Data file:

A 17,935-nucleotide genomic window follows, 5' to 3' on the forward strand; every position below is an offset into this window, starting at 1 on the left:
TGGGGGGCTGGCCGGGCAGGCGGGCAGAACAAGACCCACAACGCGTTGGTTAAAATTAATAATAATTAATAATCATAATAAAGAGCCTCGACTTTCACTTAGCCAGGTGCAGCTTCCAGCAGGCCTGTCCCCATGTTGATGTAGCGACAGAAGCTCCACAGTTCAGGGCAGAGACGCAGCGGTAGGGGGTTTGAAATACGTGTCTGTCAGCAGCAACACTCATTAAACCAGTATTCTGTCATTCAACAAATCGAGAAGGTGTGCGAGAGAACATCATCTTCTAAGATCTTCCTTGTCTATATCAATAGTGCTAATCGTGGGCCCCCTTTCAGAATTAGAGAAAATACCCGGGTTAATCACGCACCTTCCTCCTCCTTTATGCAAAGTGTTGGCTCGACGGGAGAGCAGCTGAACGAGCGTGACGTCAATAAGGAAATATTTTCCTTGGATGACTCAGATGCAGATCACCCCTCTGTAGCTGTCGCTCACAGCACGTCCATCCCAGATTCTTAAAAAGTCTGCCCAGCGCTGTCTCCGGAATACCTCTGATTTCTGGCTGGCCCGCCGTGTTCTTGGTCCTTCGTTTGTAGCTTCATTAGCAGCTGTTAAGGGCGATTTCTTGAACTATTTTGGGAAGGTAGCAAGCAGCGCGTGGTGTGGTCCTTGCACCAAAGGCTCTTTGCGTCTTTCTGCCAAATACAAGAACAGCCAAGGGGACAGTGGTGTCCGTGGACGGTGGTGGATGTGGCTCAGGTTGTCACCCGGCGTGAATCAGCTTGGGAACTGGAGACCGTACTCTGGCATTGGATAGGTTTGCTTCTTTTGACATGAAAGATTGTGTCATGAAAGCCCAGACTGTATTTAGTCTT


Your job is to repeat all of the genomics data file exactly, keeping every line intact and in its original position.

A 17,935-nucleotide genomic window follows, 5' to 3' on the forward strand; every position below is an offset into this window, starting at 1 on the left:
TGGGGGGCTGGCCGGGCAGGCGGGCAGAACAAGACCCACAACGCGTTGGTTAAAATTAATAATAATTAATAATCATAATAAAGAGCCTCGACTTTCACTTAGCCAGGTGCAGCTTCCAGCAGGCCTGTCCCCATGTTGATGTAGCGACAGAAGCTCCACAGTTCAGGGCAGAGACGCAGCGGTAGGGGGTTTGAAATACGTGTCTGTCAGCAGCAACACTCATTAAACCAGTATTCTGTCATTCAACAAATCGAGAAGGTGTGCGAGAGAACATCATCTTCTAAGATCTTCCTTGTCTATATCAATAGTGCTAATCGTGGGCCCCCTTTCAGAATTAGAGAAAATACCCGGGTTAATCACGCACCTTCCTCCTCCTTTATGCAAAGTGTTGGCTCGACGGGAGAGCAGCTGAACGAGCGTGACGTCAATAAGGAAATATTTTCCTTGGATGACTCAGATGCAGATCACCCCTCTGTAGCTGTCGCTCACAGCACGTCCATCCCAGATTCTTAAAAAGTCTGCCCAGCGCTGTCTCCGGAATACCTCTGATTTCTGGCTGGCCCGCCGTGTTCTTGGTCCTTCGTTTGTAGCTTCATTAGCAGCTGTTAAGGGCGATTTCTTGAACTATTTTGGGAAGGTAGCAAGCAGCGCGTGGTGTGGTCCTTGCACCAAAGGCTCTTTGCGTCTTTCTGCCAAATACAAGAACAGCCAAGGGGACAGTGGTGTCCGTGGACGGTGGTGGATGTGGCTCAGGTTGTCACCCGGCGTGAATCAGCTTGGGAACTGGAGACCGTACTCTGGCATTGGATAGGTTTGCTTCTTTTGACATGAAAGATTGTGTCATGAAAGCCCAGACTGTATTTAGTCTT